RM 1201: Fashion, Ethics, and Consumptions
This was an eighty-person class when I took it; it was held three times a week in fifty-minute increments. We had weekly quizzes concerning the content, which covered material like body image in fashion, ethical issues like sweatshops and counterfeit products, and many other hardy topics within the fashion world. I believe that I had two exams in the class, one final, and one paper as well.
Hope this was helpful!
Sasenka- Retail Merchandising
While there are many options for making an online portfolio, the majority of designers will build an online portfolio site using Behance, Cargo, or by making there own site from scratch. Below, I will talk about some of the pros and cons of each of these choices.
Pros: Professional looking and organized layout- lets your work speak for itself. Easily searchable by prospective clients.
Cons: Not much ability to customize look of page. Competition of others, easy to access others portfolios from your page.
Behance organizes your work in a very professional manner, but it is easy to be distracted by navigation options or to view other's work.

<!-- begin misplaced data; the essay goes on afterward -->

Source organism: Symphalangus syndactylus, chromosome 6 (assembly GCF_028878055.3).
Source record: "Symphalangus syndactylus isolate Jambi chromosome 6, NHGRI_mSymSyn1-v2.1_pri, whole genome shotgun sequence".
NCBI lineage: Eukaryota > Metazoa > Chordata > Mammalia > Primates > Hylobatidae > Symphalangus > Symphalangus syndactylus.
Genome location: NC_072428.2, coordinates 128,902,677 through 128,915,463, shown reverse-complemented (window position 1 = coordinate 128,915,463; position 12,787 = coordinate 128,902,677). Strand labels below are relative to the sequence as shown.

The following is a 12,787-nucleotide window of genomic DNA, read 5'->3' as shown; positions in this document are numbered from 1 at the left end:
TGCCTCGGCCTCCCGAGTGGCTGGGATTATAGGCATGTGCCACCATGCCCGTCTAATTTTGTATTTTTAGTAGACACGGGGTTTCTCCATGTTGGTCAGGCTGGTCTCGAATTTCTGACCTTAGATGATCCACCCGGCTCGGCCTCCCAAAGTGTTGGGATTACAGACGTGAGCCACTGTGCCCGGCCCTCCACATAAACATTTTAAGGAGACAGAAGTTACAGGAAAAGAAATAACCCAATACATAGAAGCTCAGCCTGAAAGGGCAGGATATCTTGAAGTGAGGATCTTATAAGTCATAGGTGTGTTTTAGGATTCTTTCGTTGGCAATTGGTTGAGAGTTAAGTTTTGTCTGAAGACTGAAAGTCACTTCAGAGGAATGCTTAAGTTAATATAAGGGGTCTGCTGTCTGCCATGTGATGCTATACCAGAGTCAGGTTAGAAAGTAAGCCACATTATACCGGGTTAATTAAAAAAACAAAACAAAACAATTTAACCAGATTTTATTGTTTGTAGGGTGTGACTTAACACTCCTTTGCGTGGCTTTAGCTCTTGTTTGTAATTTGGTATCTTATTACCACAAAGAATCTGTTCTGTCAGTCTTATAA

Pros: Much more customizable compared to Behance. No navigation to lead to other's work.
Cons: More difficult for clients to search for work.
Cargo allows you to choose from several different layout themes. It is also possible to manually alter the design of the themes, allowing users to create a more personal look.
Designing your own site
Pros: Highest level of customization- Make a unique site that distinguishes yourself and showcases your skills.
Cons: Much more time consuming to create. More difficult to maintain and update.
It's important to choose the option that makes the most sense for you. If you plan on concentrating on being a print designer, it probably isn't very important to create your own website from scratch. Likewise, if you plan on being an web or interactive designer, having your own domain and custom site is more important to have by the time to graduate. However, having a Behance or Cargo portfolio in the meantime is totally great.
Next week, I will be talking more about what to include in your portfolio and tips for making it the best you can.